During this time, we had left the bright and transparent forest far behind us. We were mute with astonishment, overcome by a kind of feeling which was next door to apathy. We kept running in spite of ourselves. It was a perfect Right, which resembled one of those horrible sensations we sometimes meet with in our dreams.
Instinctively we made our way towards the Central Sea, and I cannot now tell what wild thoughts passed through my mind, nor of what follies I might have been guilty, but for a very serious preoccupation which brought me back to practical life.
Though I was aware that we were treading on a soil quite new to us, I, however, every now and then noticed certain aggregations of rock, the shape of which forcibly reminded me of those near Port Gretchen.
This confirmed, moreover, the indications of the compass and our extraordinary and unlooked-for, as well as involuntary, return to the north of this great Central Sea. It was so like our starting point, that I could scarcely doubt the reality of our position. Streams and cascades fell in hundreds over the numerous projections of the rocks.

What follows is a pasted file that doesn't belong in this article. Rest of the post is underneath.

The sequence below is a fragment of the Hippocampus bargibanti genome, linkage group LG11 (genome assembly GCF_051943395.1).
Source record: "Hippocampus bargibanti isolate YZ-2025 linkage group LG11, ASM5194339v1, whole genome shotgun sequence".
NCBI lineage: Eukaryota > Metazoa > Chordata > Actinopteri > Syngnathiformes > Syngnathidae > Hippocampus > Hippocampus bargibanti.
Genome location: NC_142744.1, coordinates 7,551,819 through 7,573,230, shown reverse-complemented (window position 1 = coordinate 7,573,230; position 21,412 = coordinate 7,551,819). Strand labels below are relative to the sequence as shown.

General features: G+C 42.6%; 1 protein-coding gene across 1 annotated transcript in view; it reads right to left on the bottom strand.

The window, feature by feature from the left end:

I actually thought I could see our faithful and monotonous Hans and the wonderful grotto in which I had come back to life after my tremendous fall.
Then, as we advanced still farther, the position of the cliffs, the appearance of a stream, the unexpected profile of a rock, threw me again into a state of bewildering doubt.
After some time, I explained my state of mental indecision to my uncle. He confessed to a similar feeling of hesitation. He was totally unable to make up his mind in the midst of this extraordinary but uniform panorama.